Folksonomy is the system in which users apply public tags to online items, typically to make those items easier for themselves or others to find later. Over time, this can give rise to a classification system based on those tags and how often they are applied or searched for, in contrast to a taxonomic classification designed by the owners of the content and specified when it is published.[1][2] This practice is also known as collaborative tagging,[3][4] social classification, social indexing, and social tagging. Folksonomy was originally "the result of personal free tagging of information [...] for one's own retrieval",[5] but online sharing and interaction expanded it into collaborative forms. Social tagging is the application of tags in an open online environment where the tags of other users are available to others. Collaborative tagging (also known as group tagging) is tagging performed by a group of users. This type of folksonomy is commonly used in cooperative and collaborative projects such as research, content repositories, and social bookmarking.

The term was coined by Thomas Vander Wal in 2004[5][6][7] as a portmanteau of folk and taxonomy. Folksonomies became popular as part of social software applications such as social bookmarking and photograph annotation that enable users to collectively classify and find information via shared tags. Some websites include tag clouds as a way to visualize tags in a folksonomy.[8]

Folksonomies can be used for K-12 education, business, and higher education. More specifically, folksonomies may be implemented for social bookmarking, teacher resource repositories, e-learning systems, collaborative learning, collaborative research, professional development and teaching.

Benefits and disadvantages

Folksonomies are a trade-off between traditional centralized classification and no classification at all,[9] and have several advantages:[10][11][12]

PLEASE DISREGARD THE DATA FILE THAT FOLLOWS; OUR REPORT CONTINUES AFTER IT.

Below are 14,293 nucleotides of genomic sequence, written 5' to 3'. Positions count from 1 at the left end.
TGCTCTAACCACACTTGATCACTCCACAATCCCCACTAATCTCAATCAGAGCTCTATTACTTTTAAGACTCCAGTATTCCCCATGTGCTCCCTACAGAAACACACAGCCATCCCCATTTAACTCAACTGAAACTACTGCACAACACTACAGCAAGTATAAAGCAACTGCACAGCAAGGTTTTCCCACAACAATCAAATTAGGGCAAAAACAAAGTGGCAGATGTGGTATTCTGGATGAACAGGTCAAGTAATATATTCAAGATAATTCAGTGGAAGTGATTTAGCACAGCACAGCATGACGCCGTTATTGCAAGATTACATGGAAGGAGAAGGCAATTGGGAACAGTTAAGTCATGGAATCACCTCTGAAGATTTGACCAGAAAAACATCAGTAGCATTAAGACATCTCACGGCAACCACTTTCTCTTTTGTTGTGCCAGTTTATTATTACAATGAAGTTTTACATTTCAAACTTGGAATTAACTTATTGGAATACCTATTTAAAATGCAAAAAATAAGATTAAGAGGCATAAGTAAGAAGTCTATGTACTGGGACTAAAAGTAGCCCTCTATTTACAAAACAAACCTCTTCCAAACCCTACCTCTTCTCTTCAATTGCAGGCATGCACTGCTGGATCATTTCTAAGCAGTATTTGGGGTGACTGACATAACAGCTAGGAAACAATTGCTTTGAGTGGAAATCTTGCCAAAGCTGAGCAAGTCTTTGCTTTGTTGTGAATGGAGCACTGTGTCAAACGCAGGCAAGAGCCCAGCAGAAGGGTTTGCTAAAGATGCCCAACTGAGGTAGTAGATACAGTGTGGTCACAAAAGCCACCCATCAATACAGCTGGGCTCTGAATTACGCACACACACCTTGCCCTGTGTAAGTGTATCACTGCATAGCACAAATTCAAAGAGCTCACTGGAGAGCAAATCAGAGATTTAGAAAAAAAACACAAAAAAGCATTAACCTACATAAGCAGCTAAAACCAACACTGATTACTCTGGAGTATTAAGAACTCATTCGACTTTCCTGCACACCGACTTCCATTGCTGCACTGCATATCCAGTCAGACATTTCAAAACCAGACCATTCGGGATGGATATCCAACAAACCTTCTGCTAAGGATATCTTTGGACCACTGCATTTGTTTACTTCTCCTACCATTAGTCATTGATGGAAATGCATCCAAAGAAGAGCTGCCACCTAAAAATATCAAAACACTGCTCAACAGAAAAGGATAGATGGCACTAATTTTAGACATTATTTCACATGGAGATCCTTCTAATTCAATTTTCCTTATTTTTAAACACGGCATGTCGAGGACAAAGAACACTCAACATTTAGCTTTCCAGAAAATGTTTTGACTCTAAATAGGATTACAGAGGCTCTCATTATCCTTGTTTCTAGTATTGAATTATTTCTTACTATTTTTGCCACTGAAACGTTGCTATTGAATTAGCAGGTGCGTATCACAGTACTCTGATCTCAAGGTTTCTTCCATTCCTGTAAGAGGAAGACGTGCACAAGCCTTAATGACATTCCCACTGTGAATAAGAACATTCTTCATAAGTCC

• tagging is easy to understand and do, even without training and previous knowledge in classification or indexing
  • the vocabulary in a folksonomy directly reflects the user’s vocabulary
  • folksonomies are flexible, in the sense that the user can add or remove tags
  • tags consist of both popular content and long-tail content, enabling users to browse and discover new content even in narrow topics
  • tags reflect the user’s conceptual model without cultural, social, or political bias
  • enable the creation of communities, in the sense that users who apply the same tag have a common interest
  • folksonomies are multi-dimensional, in the sense that users can assign any number and combination of tags to express a concept

There are several disadvantages with the use of tags and folksonomies as well,[13] and some of the advantages (see above) can lead to problems. For example, the simplicity in tagging can result in poorly applied tags.[14] Further, while controlled vocabularies are exclusionary by nature,[15] tags are often ambiguous and overly personalized.[16] Users apply tags to documents in many different ways and tagging systems also often lack mechanisms for handling synonyms, acronyms and homonyms, and they also often lack mechanisms for handling spelling variations such as misspellings, singular/plural form, conjugated and compound words. Some tagging systems do not support tags consisting of multiple words, resulting in tags like “viewfrommywindow”. Sometimes users choose specialized tags or tags without meaning to others.